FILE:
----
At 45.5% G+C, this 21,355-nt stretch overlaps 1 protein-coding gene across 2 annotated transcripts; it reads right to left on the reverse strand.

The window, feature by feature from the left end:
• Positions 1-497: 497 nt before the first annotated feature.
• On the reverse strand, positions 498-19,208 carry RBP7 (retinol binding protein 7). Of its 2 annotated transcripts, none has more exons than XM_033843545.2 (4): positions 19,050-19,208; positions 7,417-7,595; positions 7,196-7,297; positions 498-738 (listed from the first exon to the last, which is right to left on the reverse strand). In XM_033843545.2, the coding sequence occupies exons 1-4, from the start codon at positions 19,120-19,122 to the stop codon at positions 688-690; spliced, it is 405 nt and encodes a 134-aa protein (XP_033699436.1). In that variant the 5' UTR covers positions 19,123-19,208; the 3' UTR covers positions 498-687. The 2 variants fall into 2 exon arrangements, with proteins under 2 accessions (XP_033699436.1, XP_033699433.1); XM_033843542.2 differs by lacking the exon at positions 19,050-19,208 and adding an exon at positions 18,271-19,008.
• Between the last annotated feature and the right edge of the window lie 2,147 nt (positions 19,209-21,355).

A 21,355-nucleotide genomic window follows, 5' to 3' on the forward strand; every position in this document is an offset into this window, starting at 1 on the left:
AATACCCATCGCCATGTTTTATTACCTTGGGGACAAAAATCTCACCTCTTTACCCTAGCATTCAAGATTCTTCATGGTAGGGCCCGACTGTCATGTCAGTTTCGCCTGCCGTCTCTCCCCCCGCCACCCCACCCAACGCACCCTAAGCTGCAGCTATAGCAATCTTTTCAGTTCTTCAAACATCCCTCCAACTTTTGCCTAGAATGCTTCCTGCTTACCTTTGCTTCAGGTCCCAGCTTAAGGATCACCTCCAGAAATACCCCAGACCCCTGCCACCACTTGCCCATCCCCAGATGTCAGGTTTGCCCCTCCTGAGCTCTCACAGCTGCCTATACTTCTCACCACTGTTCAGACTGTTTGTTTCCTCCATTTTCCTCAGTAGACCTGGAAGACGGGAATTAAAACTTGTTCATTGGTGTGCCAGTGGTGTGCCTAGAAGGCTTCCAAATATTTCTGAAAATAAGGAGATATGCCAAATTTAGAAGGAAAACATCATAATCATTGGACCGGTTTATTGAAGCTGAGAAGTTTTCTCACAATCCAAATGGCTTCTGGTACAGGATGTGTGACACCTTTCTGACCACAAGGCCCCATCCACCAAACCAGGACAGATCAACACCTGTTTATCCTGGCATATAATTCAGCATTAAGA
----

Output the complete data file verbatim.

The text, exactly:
At 45.5% G+C, this 21,355-nt stretch overlaps 1 protein-coding gene across 2 annotated transcripts; it reads right to left on the reverse strand.

The window, feature by feature from the left end:
• Positions 1-497: 497 nt before the first annotated feature.
• On the reverse strand, positions 498-19,208 carry RBP7 (retinol binding protein 7). Of its 2 annotated transcripts, none has more exons than XM_033843545.2 (4): positions 19,050-19,208; positions 7,417-7,595; positions 7,196-7,297; positions 498-738 (listed from the first exon to the last, which is right to left on the reverse strand). In XM_033843545.2, the coding sequence occupies exons 1-4, from the start codon at positions 19,120-19,122 to the stop codon at positions 688-690; spliced, it is 405 nt and encodes a 134-aa protein (XP_033699436.1). In that variant the 5' UTR covers positions 19,123-19,208; the 3' UTR covers positions 498-687. The 2 variants fall into 2 exon arrangements, with proteins under 2 accessions (XP_033699436.1, XP_033699433.1); XM_033843542.2 differs by lacking the exon at positions 19,050-19,208 and adding an exon at positions 18,271-19,008.
• Between the last annotated feature and the right edge of the window lie 2,147 nt (positions 19,209-21,355).

A 21,355-nucleotide genomic window follows, 5' to 3' on the forward strand; every position in this document is an offset into this window, starting at 1 on the left:
AATACCCATCGCCATGTTTTATTACCTTGGGGACAAAAATCTCACCTCTTTACCCTAGCATTCAAGATTCTTCATGGTAGGGCCCGACTGTCATGTCAGTTTCGCCTGCCGTCTCTCCCCCCGCCACCCCACCCAACGCACCCTAAGCTGCAGCTATAGCAATCTTTTCAGTTCTTCAAACATCCCTCCAACTTTTGCCTAGAATGCTTCCTGCTTACCTTTGCTTCAGGTCCCAGCTTAAGGATCACCTCCAGAAATACCCCAGACCCCTGCCACCACTTGCCCATCCCCAGATGTCAGGTTTGCCCCTCCTGAGCTCTCACAGCTGCCTATACTTCTCACCACTGTTCAGACTGTTTGTTTCCTCCATTTTCCTCAGTAGACCTGGAAGACGGGAATTAAAACTTGTTCATTGGTGTGCCAGTGGTGTGCCTAGAAGGCTTCCAAATATTTCTGAAAATAAGGAGATATGCCAAATTTAGAAGGAAAACATCATAATCATTGGACCGGTTTATTGAAGCTGAGAAGTTTTCTCACAATCCAAATGGCTTCTGGTACAGGATGTGTGACACCTTTCTGACCACAAGGCCCCATCCACCAAACCAGGACAGATCAACACCTGTTTATCCTGGCATATAATTCAGCATTAAGA